Your child should know their address in full by the age of 4, parents and care givers full names, home and/or a parents cell number and what individuals they may go to and with, in case of an emergency. Have your child practice giving you this information a few times a week starting at about 3 and half and continue quizzing them especially before you enter a crowded place where you might lose each other.

Make a Plan:
What if you get separated? What will you do? I tell my children if we get separated they are to find a mother with a baby (not a police officer or security person) and tell them they are separated from their parent and could they please dial mom for them on their cell phone for them? I remind my children they are not to leave with this person but just have them call right where they are standing. Other techniques include making a meeting place at a certain time (if your child tells time) or in the case of getting separated on public transportation - to take the train or bus to the next stop get off and wait for me. If they get left at a stop they are to stay put until I get back to them.

Tell Your Child To Confirm When Plans Change:
I was very proud of my son recently, when he was told by me that his dad would pick him up from an after school program. At pick up time, I get a call from a friend of ours (who is also our emergency contact and has picked up my son on other occasions), saying "Your son wants to make sure he is supposed to be picked up by me." I was confused myself. It turned out that my husband had missed his stop and could not get to pick him up on time, so he called our friend to get our son. Even though my son knew our friend well, he remembered that his dad was supposed to pick him up and made our friend call me to confirm before he left with him. When I realized what was going on, I had my friend put my son on the phone and gave him my okay to go home with our friend. Tell your children that if a plan changes, even if they know someone or something seems strange, call a parent and confirm or tell another trusted adult that they were not aware of a plan change.

Leaving Your Child Home Alone:
There are laws about this and it is different for every county. Depending on your child's age (6 and up) and maturity you might leave your child alone in your home in a pinch. I am not talking about leaving your two year old for a whole day or going out while they are asleep (this is not safe!). I am talking about that quick run to the laundry for all us NYC parents who have to run to the building's basement or the quick run to the neighbors to borrow some sugar. Even though you might be gone for less than 5 minutes make sure you give your child some safety tools .

- First they not only need to know your cell phone but HOW to dial it. Have them practice it until they can quickly and confidently dial you up.

- No eating and drinking while you are not there (if they choke or drink poisonous liquid who will help them?

-No climbing or horseplay. Stay in one place and keep your activity simple, watch tv, play with your baseball cards, DSI or your dolls.

-Do not open the door for anyone. If it is the police or other authority they are to call you on your cell phone.

****Have a family password that signals danger or something is not right. Teach all members of the family this password and when and how to use it. Do not share the password with anyone but the immediate family!*****

-Do not answer the phone unless they hear your voice on the answering machine.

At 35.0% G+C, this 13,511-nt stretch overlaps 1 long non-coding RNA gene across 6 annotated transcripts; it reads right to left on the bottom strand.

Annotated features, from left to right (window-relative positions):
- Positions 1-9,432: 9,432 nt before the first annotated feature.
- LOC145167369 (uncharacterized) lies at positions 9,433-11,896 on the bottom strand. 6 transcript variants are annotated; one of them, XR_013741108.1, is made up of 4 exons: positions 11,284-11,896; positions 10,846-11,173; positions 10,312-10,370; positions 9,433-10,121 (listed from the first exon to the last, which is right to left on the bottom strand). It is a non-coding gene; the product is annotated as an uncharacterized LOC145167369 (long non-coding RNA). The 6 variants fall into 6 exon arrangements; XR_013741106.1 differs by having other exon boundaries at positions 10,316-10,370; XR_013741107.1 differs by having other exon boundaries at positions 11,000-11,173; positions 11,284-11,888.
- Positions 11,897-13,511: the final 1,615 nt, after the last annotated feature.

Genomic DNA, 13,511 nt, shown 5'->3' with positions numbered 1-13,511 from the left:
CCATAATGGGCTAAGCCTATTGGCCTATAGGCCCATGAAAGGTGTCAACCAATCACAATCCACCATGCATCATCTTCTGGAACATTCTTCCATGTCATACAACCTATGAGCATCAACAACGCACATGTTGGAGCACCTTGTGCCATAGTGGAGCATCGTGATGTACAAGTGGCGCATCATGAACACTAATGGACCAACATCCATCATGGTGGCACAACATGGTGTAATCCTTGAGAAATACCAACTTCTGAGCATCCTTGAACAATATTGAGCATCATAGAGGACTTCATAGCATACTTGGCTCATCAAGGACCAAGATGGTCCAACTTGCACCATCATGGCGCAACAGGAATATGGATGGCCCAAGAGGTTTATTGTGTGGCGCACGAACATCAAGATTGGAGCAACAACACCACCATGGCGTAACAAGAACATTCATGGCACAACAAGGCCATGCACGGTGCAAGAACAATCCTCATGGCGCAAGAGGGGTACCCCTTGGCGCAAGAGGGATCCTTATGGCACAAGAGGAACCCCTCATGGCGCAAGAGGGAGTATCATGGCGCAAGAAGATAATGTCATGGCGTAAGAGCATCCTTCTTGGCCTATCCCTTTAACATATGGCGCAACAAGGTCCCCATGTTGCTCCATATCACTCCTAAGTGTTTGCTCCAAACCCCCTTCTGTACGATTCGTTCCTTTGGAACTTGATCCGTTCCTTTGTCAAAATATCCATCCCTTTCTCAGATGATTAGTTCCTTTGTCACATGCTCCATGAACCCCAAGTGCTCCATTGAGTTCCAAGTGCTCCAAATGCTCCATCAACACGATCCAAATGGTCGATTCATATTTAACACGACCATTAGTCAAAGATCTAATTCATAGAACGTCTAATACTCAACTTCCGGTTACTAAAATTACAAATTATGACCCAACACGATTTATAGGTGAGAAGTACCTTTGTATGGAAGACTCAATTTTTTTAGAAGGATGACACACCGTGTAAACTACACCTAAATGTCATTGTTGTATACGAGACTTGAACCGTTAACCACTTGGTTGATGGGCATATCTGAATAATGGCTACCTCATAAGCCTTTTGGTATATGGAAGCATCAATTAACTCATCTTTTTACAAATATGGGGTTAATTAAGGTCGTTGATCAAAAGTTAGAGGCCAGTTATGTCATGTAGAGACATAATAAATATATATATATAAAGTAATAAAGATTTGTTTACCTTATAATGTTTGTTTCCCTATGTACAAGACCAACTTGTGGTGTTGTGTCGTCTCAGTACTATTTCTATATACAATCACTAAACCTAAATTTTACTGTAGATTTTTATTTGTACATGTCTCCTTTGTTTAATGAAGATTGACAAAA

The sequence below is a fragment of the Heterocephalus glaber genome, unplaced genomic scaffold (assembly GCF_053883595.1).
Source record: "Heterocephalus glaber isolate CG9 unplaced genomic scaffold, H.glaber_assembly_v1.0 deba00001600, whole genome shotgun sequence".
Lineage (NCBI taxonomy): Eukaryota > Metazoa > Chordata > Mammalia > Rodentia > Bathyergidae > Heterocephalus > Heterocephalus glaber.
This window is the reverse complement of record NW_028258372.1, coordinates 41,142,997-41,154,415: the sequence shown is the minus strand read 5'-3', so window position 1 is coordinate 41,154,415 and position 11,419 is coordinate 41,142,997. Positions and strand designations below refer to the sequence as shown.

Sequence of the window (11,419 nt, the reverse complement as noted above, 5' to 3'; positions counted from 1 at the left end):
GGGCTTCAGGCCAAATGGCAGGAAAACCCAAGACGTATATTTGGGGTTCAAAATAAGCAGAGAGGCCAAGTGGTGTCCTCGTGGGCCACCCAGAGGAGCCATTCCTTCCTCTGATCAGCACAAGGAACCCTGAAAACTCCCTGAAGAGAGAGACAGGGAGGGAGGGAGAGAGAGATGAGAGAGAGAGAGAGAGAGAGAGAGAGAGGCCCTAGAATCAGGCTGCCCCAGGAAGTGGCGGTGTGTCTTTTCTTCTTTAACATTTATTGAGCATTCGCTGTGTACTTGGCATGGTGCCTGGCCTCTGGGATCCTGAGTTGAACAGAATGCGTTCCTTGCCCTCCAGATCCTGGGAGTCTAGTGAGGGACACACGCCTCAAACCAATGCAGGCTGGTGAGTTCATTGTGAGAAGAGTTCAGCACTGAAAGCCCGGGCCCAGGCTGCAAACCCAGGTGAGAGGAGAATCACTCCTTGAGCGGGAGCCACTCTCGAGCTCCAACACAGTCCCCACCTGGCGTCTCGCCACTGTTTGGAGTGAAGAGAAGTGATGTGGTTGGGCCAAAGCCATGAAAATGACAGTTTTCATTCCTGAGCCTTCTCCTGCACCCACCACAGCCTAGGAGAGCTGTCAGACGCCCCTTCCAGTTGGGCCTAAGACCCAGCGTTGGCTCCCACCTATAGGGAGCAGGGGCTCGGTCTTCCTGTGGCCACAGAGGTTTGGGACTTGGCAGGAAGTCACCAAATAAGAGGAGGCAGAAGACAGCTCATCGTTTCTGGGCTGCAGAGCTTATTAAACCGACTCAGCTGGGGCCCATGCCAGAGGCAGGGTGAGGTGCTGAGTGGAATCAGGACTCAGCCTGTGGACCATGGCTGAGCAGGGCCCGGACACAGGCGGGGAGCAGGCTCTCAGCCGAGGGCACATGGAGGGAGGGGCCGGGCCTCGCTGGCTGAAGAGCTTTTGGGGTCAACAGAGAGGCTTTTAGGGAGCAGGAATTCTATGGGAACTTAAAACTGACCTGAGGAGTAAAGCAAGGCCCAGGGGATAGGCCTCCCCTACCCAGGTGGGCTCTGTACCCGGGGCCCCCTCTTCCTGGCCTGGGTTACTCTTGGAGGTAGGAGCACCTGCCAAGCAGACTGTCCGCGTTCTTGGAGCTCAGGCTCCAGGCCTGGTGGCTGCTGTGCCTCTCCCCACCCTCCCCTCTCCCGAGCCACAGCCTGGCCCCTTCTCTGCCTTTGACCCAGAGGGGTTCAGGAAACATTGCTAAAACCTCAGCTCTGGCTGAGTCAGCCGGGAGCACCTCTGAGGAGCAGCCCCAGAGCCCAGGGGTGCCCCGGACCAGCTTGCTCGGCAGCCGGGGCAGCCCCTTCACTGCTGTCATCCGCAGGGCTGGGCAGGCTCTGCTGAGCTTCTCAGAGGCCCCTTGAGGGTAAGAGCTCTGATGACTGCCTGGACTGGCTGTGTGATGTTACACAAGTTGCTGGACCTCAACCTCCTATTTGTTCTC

-Know what to do in case of fire. They need to know your escape route and to close the door after they leave to stop the fire from spreading.

-Tell your child when you will be back and stick to it. They can call you if they get scared or worried.

-Another option is to set them up on a phone call or web chat with a family member or trusted adult friend until you get back.

Be Honest and Be mindful with how much Information you give:
Unfortunately, we live in a world with new dangers that seem to pop up daily. The internet, texting and phone dangers, dangerous games , drugs, etc. Talk honestly with your children on a need to know basis about the dangers that can really affect them. Empower them with knowledge so that they can get through tough situations. If you need help on how to approach your child about a difficult subject consult a school social worker or guidance counselor.

Be safe and have a super week!

Thursday, April 22, 2010

Beyond Bullying...

Last year, I wrote a post addressing the 10th anniversary of the tragedy at Columbine High School. Eleven years later and just today on the news they ran a story about two students from Miami who were brutally beaten in separate incidences but attended the same school. As well we see and hear the echoes of the devastating story of Phoebe Prince, the girl who committed suicide as a result of extreme bullying. I am re-posting this story because we as parents, teachers, school administrators and as students, are missing something. Our children are in terrible pain and it's not just the victims but the very offenders, the inflicters of this pain, are in pain themselves. I think many of our fellow parents are afraid to parent, are afraid of their children and for some, really don't know or don't care who their children are becoming. We are not learning as a society how to look for cues and communicate effectively based on those cues. The country has acted swiftly yet again with bullying seminars but I think we need to look beyond this. These incidents reflect the essence of what we are not talking about. Bullying is rooted in low self-esteem and it's not just the victim but the bullies themselves who have low self esteem and believe me, it is not school alone that creates these feelings of inferiority. We are raising a generation of children with little confidence and lots of anger. We must look at our children and ourselves and watch closely. I think we, as a culture, need to rethink what we feel we are entitled to, how we cope with stress, prioritize our wants and desires and develop some real strategies for how we deal with disappointment. Making sense of, or categorizing, these egregious tragedies is complicated and I am not going to try to explain why they may have happened but I know I can play my part and you can play yours too.